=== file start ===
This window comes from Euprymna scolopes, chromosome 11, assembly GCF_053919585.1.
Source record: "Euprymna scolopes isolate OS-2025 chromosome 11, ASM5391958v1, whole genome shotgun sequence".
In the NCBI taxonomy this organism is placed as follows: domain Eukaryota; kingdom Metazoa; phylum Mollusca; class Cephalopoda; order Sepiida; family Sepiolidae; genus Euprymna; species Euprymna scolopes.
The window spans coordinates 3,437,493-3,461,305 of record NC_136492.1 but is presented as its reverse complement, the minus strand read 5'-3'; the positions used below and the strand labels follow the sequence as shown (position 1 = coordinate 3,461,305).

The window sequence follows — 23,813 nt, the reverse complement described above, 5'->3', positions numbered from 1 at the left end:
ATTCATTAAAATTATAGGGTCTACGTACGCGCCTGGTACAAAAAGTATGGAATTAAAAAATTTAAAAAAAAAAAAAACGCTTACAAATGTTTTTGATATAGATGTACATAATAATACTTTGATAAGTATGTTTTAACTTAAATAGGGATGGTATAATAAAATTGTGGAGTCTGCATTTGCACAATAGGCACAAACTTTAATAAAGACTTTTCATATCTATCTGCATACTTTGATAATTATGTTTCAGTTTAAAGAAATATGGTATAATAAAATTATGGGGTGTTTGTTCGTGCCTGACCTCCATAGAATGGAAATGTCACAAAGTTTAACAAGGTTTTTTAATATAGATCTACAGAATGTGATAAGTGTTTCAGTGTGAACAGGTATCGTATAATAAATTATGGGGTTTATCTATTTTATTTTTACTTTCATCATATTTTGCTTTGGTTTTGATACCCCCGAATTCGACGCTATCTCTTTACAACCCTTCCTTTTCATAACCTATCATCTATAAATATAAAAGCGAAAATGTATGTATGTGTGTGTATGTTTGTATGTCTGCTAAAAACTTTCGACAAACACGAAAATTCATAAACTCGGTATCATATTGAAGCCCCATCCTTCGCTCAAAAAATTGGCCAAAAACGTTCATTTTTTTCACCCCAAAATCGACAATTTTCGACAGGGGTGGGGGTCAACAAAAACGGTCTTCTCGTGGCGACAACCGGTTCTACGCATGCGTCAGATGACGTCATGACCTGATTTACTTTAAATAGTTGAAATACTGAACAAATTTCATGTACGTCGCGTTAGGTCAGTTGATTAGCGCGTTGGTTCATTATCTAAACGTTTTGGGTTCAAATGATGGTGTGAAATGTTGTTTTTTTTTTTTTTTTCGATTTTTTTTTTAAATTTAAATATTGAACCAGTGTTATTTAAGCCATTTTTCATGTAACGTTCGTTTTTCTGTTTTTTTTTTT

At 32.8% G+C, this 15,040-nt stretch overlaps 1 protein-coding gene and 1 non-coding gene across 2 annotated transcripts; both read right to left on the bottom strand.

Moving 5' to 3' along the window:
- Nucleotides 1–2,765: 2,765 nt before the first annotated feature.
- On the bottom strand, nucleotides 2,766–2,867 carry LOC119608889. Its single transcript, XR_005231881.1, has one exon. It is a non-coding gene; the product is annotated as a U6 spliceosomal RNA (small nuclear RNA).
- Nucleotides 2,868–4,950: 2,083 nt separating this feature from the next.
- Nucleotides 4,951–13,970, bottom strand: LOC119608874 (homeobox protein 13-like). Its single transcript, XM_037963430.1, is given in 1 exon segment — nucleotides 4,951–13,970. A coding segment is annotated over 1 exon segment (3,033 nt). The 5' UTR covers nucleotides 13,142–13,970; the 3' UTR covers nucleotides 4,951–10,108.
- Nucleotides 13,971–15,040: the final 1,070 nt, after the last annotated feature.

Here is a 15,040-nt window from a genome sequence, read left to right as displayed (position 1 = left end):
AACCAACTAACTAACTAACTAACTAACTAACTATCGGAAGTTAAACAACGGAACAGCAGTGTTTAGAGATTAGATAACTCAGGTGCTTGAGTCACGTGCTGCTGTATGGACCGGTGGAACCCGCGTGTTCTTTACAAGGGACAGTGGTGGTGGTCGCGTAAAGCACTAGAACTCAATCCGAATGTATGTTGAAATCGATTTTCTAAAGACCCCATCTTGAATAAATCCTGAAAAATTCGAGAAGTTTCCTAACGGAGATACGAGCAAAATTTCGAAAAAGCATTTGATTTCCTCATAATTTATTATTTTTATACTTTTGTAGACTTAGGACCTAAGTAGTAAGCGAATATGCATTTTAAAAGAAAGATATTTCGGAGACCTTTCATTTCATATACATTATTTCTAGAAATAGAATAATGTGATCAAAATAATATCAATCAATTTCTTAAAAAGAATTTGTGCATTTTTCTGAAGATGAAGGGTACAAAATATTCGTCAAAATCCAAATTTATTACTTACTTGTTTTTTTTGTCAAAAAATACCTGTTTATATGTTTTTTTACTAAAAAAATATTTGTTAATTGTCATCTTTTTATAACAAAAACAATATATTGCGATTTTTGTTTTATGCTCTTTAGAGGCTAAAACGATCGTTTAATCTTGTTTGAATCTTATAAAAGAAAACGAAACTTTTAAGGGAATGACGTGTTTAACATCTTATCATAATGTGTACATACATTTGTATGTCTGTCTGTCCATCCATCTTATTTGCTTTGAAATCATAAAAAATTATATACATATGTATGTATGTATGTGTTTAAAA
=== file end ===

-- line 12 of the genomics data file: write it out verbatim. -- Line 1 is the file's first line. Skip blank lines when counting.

- Nucleotides 4,951–13,970, bottom strand: LOC119608874 (homeobox protein 13-like). Its single transcript, XM_037963430.1, is given in 1 exon segment — nucleotides 4,951–13,970. A coding segment is annotated over 1 exon segment (3,033 nt). The 5' UTR covers nucleotides 13,142–13,970; the 3' UTR covers nucleotides 4,951–10,108.